Monday, 20 March 2017

Charterville: a view of the Chartist land settlement

The Chartist settlement at Minster Lovell in Oxfordshire was the fourth of five model villages set up under the aegis of the National Land Company. Consisting of nearly 300 acres of land and renamed Charterville, its smallholdings were settled one by one during the summer of 1848.

The picture shown here is from an unhappier time in the settlement’s history some two years later, by which time the lottery scheme by which land was allocated had been declared illegal, and the whole affair was descending into a series of acrimonious legal battles.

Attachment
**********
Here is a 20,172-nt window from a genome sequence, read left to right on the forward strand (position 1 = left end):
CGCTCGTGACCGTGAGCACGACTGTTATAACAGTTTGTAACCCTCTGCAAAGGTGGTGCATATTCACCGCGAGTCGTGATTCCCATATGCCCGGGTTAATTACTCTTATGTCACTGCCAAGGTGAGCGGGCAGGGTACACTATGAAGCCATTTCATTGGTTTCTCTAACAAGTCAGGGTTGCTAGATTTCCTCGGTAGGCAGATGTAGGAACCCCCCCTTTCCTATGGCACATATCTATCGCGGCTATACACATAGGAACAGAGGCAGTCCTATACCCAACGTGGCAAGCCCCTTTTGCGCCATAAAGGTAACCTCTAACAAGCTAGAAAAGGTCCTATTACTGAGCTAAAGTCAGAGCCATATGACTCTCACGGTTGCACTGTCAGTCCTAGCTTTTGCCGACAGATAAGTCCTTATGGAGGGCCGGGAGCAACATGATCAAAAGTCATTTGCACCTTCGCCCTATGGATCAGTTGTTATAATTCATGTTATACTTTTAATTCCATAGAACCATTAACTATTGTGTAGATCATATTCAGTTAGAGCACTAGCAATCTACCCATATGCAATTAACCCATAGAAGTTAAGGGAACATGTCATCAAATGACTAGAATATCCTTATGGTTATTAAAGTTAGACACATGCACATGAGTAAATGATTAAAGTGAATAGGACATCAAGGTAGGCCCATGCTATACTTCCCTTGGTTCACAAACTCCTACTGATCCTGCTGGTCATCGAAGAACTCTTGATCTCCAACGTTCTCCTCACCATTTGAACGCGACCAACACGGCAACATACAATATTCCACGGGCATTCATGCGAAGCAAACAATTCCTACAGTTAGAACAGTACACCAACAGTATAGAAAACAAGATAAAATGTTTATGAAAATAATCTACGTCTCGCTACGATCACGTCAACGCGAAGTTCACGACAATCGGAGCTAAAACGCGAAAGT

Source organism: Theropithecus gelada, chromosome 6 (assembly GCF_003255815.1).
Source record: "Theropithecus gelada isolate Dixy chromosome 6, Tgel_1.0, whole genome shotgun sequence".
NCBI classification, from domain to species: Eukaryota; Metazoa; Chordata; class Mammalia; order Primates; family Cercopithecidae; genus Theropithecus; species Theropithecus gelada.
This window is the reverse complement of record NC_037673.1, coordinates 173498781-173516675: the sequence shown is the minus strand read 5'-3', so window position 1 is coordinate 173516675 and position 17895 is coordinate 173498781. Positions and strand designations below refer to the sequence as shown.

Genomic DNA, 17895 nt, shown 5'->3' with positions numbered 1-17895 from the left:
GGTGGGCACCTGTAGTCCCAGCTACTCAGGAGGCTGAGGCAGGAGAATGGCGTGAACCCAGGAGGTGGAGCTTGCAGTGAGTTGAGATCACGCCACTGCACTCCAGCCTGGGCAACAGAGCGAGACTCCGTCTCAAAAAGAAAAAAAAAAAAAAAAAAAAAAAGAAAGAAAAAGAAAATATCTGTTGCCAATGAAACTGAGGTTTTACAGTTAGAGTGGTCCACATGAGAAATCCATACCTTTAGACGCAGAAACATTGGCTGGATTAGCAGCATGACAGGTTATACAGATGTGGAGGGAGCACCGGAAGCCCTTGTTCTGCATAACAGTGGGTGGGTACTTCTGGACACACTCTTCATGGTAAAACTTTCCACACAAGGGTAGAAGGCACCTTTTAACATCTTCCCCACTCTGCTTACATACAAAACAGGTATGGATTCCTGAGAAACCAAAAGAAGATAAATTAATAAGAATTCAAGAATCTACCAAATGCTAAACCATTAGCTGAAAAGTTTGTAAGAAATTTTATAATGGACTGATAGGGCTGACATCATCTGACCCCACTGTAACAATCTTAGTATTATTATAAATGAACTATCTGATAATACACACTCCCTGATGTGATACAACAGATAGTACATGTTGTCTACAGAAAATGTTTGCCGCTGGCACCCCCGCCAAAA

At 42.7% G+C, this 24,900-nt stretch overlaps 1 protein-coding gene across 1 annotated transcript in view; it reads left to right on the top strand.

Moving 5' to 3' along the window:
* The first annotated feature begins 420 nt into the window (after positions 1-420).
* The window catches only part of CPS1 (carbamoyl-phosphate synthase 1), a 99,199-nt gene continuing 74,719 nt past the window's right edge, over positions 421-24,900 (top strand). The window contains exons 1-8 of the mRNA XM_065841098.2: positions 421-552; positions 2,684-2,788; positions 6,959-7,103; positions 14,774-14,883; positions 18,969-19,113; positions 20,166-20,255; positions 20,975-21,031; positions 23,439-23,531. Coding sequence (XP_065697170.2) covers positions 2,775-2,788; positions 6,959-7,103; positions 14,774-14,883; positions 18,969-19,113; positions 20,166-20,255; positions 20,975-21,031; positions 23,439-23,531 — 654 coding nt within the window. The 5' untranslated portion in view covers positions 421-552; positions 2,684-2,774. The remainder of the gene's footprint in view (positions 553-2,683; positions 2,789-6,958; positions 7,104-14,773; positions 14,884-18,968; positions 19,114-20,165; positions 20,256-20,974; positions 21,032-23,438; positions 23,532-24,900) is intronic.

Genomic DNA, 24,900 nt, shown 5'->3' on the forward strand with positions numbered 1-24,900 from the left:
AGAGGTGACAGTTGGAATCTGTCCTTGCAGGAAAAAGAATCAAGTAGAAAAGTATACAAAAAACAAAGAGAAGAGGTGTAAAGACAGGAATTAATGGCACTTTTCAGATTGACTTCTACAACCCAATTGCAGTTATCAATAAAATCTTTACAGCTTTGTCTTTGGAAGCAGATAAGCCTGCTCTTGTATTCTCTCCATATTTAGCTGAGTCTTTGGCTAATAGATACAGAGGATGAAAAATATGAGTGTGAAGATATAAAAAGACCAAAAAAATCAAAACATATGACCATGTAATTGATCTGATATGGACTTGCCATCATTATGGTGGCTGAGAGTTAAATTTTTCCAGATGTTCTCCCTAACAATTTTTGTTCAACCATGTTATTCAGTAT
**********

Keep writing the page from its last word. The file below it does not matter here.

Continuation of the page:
By October 1850, the disgruntled smallholders were fighting eviction, while loudly blaming Feargus O’Connor for raising their rents and for the poor state of the land they had to cultivate.

The picture is from the Illustrated London News of 12 October 1850. It shows a view of the estate “taken from the Oxford and Cheltenham road, at the west end of the crescent which parts the same, commanding a view of the schools in the right-hand crescent”.

It adds: “The property is situated upon a hill, commanding a picturesque view of the ancient village of Minster, and the Lovel Ruins below to the left.”

Some of the cottages still exist today, and that part of the village is known as Charterville Allotments.

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